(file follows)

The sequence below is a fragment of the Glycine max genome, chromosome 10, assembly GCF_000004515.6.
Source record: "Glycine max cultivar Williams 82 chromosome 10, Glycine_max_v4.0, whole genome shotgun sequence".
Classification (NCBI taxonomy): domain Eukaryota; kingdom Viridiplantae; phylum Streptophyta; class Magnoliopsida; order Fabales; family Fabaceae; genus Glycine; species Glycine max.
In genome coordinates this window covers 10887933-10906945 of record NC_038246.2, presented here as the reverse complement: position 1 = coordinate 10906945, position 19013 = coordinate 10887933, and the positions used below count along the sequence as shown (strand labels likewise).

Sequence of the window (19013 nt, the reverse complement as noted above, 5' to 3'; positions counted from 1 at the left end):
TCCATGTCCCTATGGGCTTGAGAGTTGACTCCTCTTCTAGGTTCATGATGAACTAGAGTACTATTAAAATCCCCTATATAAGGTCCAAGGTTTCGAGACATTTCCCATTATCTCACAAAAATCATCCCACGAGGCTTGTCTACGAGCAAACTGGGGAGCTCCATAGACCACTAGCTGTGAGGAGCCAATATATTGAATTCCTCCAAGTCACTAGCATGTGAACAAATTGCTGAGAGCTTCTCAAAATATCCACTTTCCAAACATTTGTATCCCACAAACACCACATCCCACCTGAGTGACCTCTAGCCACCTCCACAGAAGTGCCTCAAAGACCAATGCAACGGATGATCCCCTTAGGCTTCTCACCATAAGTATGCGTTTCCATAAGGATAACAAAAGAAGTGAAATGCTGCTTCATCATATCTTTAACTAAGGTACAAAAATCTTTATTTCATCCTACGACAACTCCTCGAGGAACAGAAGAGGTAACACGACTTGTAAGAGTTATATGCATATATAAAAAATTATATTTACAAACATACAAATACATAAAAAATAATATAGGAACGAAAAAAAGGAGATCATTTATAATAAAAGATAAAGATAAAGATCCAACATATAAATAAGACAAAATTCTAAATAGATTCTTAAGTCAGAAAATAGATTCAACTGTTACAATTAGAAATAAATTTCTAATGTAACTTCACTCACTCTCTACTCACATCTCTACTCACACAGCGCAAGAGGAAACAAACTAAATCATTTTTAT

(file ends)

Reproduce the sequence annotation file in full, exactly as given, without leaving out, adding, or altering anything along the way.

The sequence below is a fragment of the Glycine max genome, chromosome 10, assembly GCF_000004515.6.
Source record: "Glycine max cultivar Williams 82 chromosome 10, Glycine_max_v4.0, whole genome shotgun sequence".
Classification (NCBI taxonomy): domain Eukaryota; kingdom Viridiplantae; phylum Streptophyta; class Magnoliopsida; order Fabales; family Fabaceae; genus Glycine; species Glycine max.
In genome coordinates this window covers 10887933-10906945 of record NC_038246.2, presented here as the reverse complement: position 1 = coordinate 10906945, position 19013 = coordinate 10887933, and the positions used below count along the sequence as shown (strand labels likewise).

Sequence of the window (19013 nt, the reverse complement as noted above, 5' to 3'; positions counted from 1 at the left end):
TCCATGTCCCTATGGGCTTGAGAGTTGACTCCTCTTCTAGGTTCATGATGAACTAGAGTACTATTAAAATCCCCTATATAAGGTCCAAGGTTTCGAGACATTTCCCATTATCTCACAAAAATCATCCCACGAGGCTTGTCTACGAGCAAACTGGGGAGCTCCATAGACCACTAGCTGTGAGGAGCCAATATATTGAATTCCTCCAAGTCACTAGCATGTGAACAAATTGCTGAGAGCTTCTCAAAATATCCACTTTCCAAACATTTGTATCCCACAAACACCACATCCCACCTGAGTGACCTCTAGCCACCTCCACAGAAGTGCCTCAAAGACCAATGCAACGGATGATCCCCTTAGGCTTCTCACCATAAGTATGCGTTTCCATAAGGATAACAAAAGAAGTGAAATGCTGCTTCATCATATCTTTAACTAAGGTACAAAAATCTTTATTTCATCCTACGACAACTCCTCGAGGAACAGAAGAGGTAACACGACTTGTAAGAGTTATATGCATATATAAAAAATTATATTTACAAACATACAAATACATAAAAAATAATATAGGAACGAAAAAAAGGAGATCATTTATAATAAAAGATAAAGATAAAGATCCAACATATAAATAAGACAAAATTCTAAATAGATTCTTAAGTCAGAAAATAGATTCAACTGTTACAATTAGAAATAAATTTCTAATGTAACTTCACTCACTCTCTACTCACATCTCTACTCACACAGCGCAAGAGGAAACAAACTAAATCATTTTTAT